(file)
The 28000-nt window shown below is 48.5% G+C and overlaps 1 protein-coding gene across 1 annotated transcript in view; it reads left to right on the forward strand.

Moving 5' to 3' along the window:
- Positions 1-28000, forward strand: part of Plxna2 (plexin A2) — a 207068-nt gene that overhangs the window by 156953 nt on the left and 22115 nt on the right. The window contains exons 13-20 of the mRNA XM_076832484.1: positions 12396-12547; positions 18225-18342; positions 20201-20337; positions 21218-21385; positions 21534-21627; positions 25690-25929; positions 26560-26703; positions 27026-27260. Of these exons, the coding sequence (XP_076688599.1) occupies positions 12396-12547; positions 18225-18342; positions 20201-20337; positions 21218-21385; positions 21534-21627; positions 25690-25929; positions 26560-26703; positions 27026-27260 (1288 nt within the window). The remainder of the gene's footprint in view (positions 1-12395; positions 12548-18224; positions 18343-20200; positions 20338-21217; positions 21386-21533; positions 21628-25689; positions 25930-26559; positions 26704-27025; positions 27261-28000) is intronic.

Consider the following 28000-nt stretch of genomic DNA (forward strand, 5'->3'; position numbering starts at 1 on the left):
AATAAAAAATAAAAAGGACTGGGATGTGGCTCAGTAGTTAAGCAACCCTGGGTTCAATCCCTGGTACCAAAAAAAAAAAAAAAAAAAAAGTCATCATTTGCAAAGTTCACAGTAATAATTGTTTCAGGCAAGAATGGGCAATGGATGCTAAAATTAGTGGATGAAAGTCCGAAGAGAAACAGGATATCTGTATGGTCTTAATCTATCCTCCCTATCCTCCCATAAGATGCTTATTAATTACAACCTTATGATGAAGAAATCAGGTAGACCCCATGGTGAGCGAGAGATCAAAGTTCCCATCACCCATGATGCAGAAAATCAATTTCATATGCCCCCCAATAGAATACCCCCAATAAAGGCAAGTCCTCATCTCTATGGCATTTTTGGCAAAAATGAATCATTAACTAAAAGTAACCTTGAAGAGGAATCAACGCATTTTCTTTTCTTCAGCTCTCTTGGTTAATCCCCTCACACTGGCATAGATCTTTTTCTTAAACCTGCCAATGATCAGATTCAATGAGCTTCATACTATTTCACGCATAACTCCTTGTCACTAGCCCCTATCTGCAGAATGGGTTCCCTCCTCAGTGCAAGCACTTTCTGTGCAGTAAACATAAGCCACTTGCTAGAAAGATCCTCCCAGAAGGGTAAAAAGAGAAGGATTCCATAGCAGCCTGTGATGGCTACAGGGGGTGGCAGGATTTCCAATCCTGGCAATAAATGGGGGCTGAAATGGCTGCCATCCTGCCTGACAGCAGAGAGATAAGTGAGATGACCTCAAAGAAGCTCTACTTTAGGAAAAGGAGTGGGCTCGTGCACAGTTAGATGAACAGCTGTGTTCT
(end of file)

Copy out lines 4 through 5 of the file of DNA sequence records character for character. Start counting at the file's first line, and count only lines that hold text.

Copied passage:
Consider the following 28000-nt stretch of genomic DNA (forward strand, 5'->3'; position numbering starts at 1 on the left):
AATAAAAAATAAAAAGGACTGGGATGTGGCTCAGTAGTTAAGCAACCCTGGGTTCAATCCCTGGTACCAAAAAAAAAAAAAAAAAAAAAGTCATCATTTGCAAAGTTCACAGTAATAATTGTTTCAGGCAAGAATGGGCAATGGATGCTAAAATTAGTGGATGAAAGTCCGAAGAGAAACAGGATATCTGTATGGTCTTAATCTATCCTCCCTATCCTCCCATAAGATGCTTATTAATTACAACCTTATGATGAAGAAATCAGGTAGACCCCATGGTGAGCGAGAGATCAAAGTTCCCATCACCCATGATGCAGAAAATCAATTTCATATGCCCCCCAATAGAATACCCCCAATAAAGGCAAGTCCTCATCTCTATGGCATTTTTGGCAAAAATGAATCATTAACTAAAAGTAACCTTGAAGAGGAATCAACGCATTTTCTTTTCTTCAGCTCTCTTGGTTAATCCCCTCACACTGGCATAGATCTTTTTCTTAAACCTGCCAATGATCAGATTCAATGAGCTTCATACTATTTCACGCATAACTCCTTGTCACTAGCCCCTATCTGCAGAATGGGTTCCCTCCTCAGTGCAAGCACTTTCTGTGCAGTAAACATAAGCCACTTGCTAGAAAGATCCTCCCAGAAGGGTAAAAAGAGAAGGATTCCATAGCAGCCTGTGATGGCTACAGGGGGTGGCAGGATTTCCAATCCTGGCAATAAATGGGGGCTGAAATGGCTGCCATCCTGCCTGACAGCAGAGAGATAAGTGAGATGACCTCAAAGAAGCTCTACTTTAGGAAAAGGAGTGGGCTCGTGCACAGTTAGATGAACAGCTGTGTTCT